@Bhupendra: That is one way of looking at it. And I have no doubt about Anna Hazare's intentions, I just think the Lokpal is a bad idea.

    @Writerzblock: Thank you :)

    @Harry: Maybe some of us should contest elections then? Or atleast get into the IAS?

    @Roy: Unfortunately, I don't have any perfect solutions to fight corruption. My intention was to show that the Lokpal is more dangerous than helpful and get people to understand what they're protesting for. I don't pretend to have any idea how to rid India of corruption, but I don't believe the Lokpal is a step in the right direction.

    @Vineeta: Yes, that's the idea behind the bill, but I think they lost their way. You can't back a bill just because you like the idea behind it. It's like someone said to me: "I support the Jan Lokpal because I want to be patriotic, I don't want corruption and I don't like politicians. It's the principle of the thing."

    @Kirklops: Thank you. I consulted the version on the IAC website, thought they'd have the latest version.
    What you say, on your blog, about the police having quasi-judicial powers is right. But the Lokpal cannot be compared to the police because the selection process for members of the Lokpal is, how shall I put it, quite childish. Even though they've removed the Nobel and Magsaysay clause, they still demand 'impeccable integrity', which is rather vague, and 'a record of public service particularly in fighting corruption,' which is quite unfair.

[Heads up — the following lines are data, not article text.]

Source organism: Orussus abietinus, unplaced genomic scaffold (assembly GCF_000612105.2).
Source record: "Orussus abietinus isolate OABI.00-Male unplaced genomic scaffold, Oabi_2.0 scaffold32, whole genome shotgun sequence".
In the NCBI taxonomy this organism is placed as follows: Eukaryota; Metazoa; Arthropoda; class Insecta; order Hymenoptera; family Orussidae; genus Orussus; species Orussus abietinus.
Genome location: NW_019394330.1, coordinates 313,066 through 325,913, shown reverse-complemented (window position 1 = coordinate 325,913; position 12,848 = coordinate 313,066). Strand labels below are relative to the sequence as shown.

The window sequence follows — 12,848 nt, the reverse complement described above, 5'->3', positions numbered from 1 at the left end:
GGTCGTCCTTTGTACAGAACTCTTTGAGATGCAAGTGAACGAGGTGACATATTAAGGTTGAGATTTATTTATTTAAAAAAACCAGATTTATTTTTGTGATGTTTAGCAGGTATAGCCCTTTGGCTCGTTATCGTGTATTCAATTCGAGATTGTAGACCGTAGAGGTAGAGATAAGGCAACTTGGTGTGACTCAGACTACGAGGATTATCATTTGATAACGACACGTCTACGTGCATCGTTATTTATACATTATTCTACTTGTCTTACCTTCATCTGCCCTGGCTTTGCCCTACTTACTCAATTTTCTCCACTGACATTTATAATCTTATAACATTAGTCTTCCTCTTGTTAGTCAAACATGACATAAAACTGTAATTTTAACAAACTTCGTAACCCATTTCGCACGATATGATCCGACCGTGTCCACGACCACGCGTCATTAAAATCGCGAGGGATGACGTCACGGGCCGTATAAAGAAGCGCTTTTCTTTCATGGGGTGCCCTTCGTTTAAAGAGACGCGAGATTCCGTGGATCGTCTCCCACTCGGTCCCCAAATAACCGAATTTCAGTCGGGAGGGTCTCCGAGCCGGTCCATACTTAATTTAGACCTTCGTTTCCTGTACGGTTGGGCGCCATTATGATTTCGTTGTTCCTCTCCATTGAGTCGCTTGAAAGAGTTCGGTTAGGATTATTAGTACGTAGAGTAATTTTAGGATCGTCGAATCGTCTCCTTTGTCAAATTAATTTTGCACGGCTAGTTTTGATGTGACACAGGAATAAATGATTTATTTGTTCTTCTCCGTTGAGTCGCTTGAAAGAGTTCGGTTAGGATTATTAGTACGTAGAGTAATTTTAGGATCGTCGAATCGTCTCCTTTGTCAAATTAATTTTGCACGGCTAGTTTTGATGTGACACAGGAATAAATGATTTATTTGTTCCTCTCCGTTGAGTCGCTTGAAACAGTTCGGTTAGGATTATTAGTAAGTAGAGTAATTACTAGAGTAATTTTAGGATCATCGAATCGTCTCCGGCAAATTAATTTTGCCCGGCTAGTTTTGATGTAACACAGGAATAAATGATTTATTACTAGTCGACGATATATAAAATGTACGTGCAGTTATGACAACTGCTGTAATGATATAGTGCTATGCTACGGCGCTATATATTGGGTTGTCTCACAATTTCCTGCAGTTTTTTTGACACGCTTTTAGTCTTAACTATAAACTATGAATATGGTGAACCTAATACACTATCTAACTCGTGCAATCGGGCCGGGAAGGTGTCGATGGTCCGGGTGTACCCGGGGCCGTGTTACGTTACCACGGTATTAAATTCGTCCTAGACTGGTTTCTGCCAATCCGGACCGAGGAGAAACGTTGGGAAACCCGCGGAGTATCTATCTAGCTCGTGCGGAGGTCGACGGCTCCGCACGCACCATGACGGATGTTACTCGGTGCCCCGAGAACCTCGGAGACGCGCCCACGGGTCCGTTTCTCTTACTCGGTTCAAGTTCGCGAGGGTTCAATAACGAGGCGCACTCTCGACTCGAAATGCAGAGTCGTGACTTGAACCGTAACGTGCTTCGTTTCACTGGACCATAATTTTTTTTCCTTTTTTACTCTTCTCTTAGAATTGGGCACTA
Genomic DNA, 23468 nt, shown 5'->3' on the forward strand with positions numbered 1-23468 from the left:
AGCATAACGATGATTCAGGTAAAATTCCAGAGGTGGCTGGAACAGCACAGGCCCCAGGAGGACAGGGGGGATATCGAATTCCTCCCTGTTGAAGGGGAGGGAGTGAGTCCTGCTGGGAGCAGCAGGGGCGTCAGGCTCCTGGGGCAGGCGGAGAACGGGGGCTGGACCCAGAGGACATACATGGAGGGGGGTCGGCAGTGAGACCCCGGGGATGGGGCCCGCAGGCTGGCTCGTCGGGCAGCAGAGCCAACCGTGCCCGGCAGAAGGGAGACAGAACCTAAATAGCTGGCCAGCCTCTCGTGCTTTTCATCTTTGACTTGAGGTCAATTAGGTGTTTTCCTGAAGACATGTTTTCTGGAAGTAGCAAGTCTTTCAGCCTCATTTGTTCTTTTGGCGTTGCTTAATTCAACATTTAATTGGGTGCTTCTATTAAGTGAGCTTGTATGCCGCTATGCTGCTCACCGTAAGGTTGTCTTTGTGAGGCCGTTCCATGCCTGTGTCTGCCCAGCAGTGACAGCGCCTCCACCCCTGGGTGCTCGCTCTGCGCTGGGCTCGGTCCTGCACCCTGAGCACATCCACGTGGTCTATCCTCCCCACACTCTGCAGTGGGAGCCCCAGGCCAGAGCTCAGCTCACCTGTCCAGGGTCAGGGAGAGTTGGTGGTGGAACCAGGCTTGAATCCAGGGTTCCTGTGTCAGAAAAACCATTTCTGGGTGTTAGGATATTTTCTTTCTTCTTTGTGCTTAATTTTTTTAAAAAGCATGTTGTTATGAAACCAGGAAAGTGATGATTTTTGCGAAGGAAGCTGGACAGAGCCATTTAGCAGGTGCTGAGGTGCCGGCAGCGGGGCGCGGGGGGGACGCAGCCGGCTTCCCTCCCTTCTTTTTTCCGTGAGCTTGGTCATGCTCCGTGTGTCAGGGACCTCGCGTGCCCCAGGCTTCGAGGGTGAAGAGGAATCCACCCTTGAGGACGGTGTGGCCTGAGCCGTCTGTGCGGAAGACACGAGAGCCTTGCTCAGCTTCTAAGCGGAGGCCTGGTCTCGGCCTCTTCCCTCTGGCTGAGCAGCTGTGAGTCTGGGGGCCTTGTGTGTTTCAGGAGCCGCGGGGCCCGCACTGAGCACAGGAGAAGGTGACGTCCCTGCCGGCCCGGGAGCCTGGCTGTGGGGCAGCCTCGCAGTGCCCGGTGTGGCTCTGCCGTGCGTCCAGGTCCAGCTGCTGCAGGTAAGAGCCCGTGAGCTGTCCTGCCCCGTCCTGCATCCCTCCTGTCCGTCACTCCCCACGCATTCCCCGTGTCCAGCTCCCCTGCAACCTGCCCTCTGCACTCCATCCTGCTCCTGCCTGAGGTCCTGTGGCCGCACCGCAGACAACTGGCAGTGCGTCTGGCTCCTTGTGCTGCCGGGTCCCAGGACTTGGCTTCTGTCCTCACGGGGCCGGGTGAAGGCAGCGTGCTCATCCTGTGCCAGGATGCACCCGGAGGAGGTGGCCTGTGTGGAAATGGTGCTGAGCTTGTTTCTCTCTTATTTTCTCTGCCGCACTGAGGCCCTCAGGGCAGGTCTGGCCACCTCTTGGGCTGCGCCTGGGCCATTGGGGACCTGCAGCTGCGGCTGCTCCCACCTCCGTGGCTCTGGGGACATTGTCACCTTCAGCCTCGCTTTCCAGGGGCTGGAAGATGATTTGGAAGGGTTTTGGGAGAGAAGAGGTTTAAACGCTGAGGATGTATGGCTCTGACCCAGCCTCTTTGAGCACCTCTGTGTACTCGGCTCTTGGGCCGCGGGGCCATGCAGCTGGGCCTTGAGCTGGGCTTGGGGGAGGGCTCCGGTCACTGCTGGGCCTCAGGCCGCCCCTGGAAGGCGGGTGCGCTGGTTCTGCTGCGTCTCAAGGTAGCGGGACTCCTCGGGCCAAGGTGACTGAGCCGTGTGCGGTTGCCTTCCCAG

• Kirklops
    30.11.11 01:09 AM
    Nice post Jaai and probably a good time to bring the JLB back into the domain of healthy discussion. There are a couple of things I would like to add, though.

    You say:
    "Thirdly, the Lokpal is unelected. Giving it powers of prosecution over virtually everyone in the country is a bad idea."

    I had asked this question a few months back and from what I learnt the latest version of the bill does not give the Lokpal powers of prosecution to the extent of the judiciary. If it did, then that would be going against the principle of Separation of Powers as envisioned in the Constitution.

    It is, however, within the Constitution to delegate some judicial responsibility to a different branch of government/government-appointed-committee as long as the process of judicial review in the SC/HC is open.

    "The Jan Lokpal bill includes, among others, all Nobel Laureates of Indian origin and the last two Magsaysay Award winners in the selection committee."

    I don't think that's true anymore with the Version 2.2 of the JLB.

    In any case, I had analysed a few clauses in Version 2.2 that I thought were questionable a few months back. It can be found at

    It might be a little dated and Version 2.3 seems to have altered most of the clauses I mention in the post. I am not sure if there were further changes to the JLB.

    The first two points you raise, I have to agree with. As long as people analyse what is being offered before jumping onto the bandwagon, democracy can claim victory.
  • Vineeta
    30.11.11 12:53 AM